New DJI Drone Controlled by Hand Gestures
SHENZHEN, CHINA—DJI has launched a mini-drone. The drone-maker describes the Spark as “an easy-to-use, fun-to-fly mini camera drone that lifts off from the palm of your hand.”
Spark is DJI’s first drone that can be controlled by hand gestures. When Spark takes off, it automatically enters “Gesture Mode.” This features new advanced gesture controls like PalmControl, which lets operators control Spark with hand movements. DJI recommends using Spark’s separately available “propeller guards” for hand launching.
Spark weighs 10.6 ounces– less than a can of soda—and can be operated by a remote controller, a mobile device, or hand gestures alone. Spark will be available in five different colors: “Alpine White,” “Sky Blue,” “Meadow Green,” “Lava Red” and “Sunrise Yellow.”
Spark comes with new flight options, e.g., QuickShot Intelligent Flight Mode activates a preset flight path for recording a short video and tracking a subject along the way, DJI said.
DC Drone Film Festival 2017 Now Accepting Submissions
WASHINGTON—The DC Drone Film Festival is returning to the National Drone Show and Government Video Expo for its second year and is now accepting entries. We are calling on drone videographers to share their work with the pilots, producers, equipment manufacturers, drone enthusiasts and other broadcast and AV professionals who will attend the 2017 National Drone Show and GV Expo, which will take place Nov. 29-30.
Submissions are accepted in any or all of the six categories: Narrative, Nature, Sports, Architecture, Corporate/Industrial/Business, and Shorts. Submission must not exceed five minutes—one minute for the Shorts category—and must consist of at least 50 percent drone footage. The entries are judged on originality, technical expertise and cinematography/visuals.
Each winner in the six categories will receive a $250 cash prize and have their video screened throughout the 2017 National Drone Show and across NewBay Media’s broadcast and video network of sites.
To submit your film, please visit DC Drone Film Festival, produced by the National Drone Show and NewBay Media.
Four QuickShots are available: Rocket, sending Spark straight up into the air with the camera pointed down; Dronie, flying up and away from your subject; Circle, rotating around the subject; and Helix, spiraling away from a subject as it flies upward. For each QuickShot, Spark will automatically create a 10-second video from the flight that is ready to share on social media.
Previously introduced Intelligent Flight Modes such as TapFly and ActiveTrack can also be found on Spark. Based on DJI’s vision technology, a new TapFly sub mode called “Coordinate” allows Spark to fly to a location the operator taps on a mobile device screen. TapFly’s Direction Mode allows the operator to keep the drone flying in the direction tapped on the screen. Using ActiveTrack, Spark will automatically recognize and track an object, keeping it at the center of the frame. Spark’s 3D Sensing System will actively sense obstacles in front of the aircraft.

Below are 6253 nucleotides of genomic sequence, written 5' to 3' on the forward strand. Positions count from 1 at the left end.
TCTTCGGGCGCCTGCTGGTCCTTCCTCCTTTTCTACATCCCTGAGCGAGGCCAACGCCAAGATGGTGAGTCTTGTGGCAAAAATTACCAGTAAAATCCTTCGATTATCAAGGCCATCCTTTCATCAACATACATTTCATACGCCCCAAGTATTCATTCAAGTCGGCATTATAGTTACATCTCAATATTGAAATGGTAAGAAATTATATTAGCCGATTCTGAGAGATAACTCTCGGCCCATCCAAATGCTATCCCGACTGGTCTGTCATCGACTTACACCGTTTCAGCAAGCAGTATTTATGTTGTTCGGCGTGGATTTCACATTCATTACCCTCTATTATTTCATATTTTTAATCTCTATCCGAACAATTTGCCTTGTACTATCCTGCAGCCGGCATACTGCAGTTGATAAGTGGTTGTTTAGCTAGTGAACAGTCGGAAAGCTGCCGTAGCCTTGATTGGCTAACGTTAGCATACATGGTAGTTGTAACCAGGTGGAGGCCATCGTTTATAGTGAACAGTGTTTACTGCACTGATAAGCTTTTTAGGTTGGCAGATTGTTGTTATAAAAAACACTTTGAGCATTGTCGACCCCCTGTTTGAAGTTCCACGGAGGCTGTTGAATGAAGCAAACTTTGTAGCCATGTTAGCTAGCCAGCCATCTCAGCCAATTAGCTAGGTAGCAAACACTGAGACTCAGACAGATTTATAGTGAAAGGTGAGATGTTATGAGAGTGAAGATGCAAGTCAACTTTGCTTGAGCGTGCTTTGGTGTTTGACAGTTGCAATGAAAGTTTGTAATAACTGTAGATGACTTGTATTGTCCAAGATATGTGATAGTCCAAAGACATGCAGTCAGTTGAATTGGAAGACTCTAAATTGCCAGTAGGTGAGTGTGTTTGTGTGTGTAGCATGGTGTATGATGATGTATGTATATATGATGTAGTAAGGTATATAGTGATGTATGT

With the remote controller accessory, operators can switch to Sport Mode and reach speeds of up to 31 mph. Sport Mode sets the gimbal to first-person view by default, so the camera moves with operator. Spark will also be compatible with DJI Goggles for an immersive first-person view perspective.
Spark houses a 1/2.3-inch CMOS sensor camera that captures 12-megapixel photos and shoots stabilized HD 1080p videos with the assistance of a 2-axis mechanical gimbal and “UltraSmooth” technology.
Spark includes many previous DJI drone shooting modes with two new additions: Pano and ShallowFocus. In Pano Mode, the camera creates horizontal or vertical panoramas by automatically adjusting its gimbal and heading, taking a series of pictures and stitching them together.
ShallowFocus creates photographs with a shallow depth-of-field shots. An array of filters and automatic editing templates available in the DJI GO 4 app enables operaters to quickly edit videos and share them directly to Facebook, YouTube, Twitter, Instagram, and other social media platforms.
Spark’s FlightAutonomy system consists of the main camera, a downward-facing vision system, a forward-facing 3D Sensing System, dual-band GPS and GLONASS, a high-precision inertial measurement unit and 24 powerful computing cores. DJI says these features allow Spark to hover accurately with vision system assistance at up to 98 feet and sense obstacles from up to 16 feet away.
Like all recent DJI drones, Spark can return to its home point automatically with a sufficient GPS signal. While using the remote controller, if the battery gets too low, connection is lost, or the operator presses the return-to-home button, Spark flies back to the preset home point while sensing obstacles in its path. Spark also integrates DJI’s GEO System or NFZ geofencing to provide up-to-date guidance on areas where flight may be limited by regulations or raise safety or security concerns – helping you fly safely and responsibly.
Spark is powered by a high-energy density LiPo battery and has a maximum flight time of up to 16 minutes. When flying with the remote controller accessory, Spark allows for 720p real-time video transmission from up to 1.2 miles away.
The U.S. retail price of a DJI Spark, including aircraft, battery, USB charger and three pairs of propellers, is $499. The Spark Fly More Combo includes an aircraft, two batteries, four pairs of propellers, a remote controller, propeller guards, a charging hub, a shoulder bag and all necessary cables, with a U.S. retail price of $699. Pricing and availability of other accessories for Spark will be announced at a later date. Spark will be available for pre-order at DJI’s online store plus, four the DJI Flagship Stores as well as authorized dealers. Pre-orders will start shipping in mid-June.
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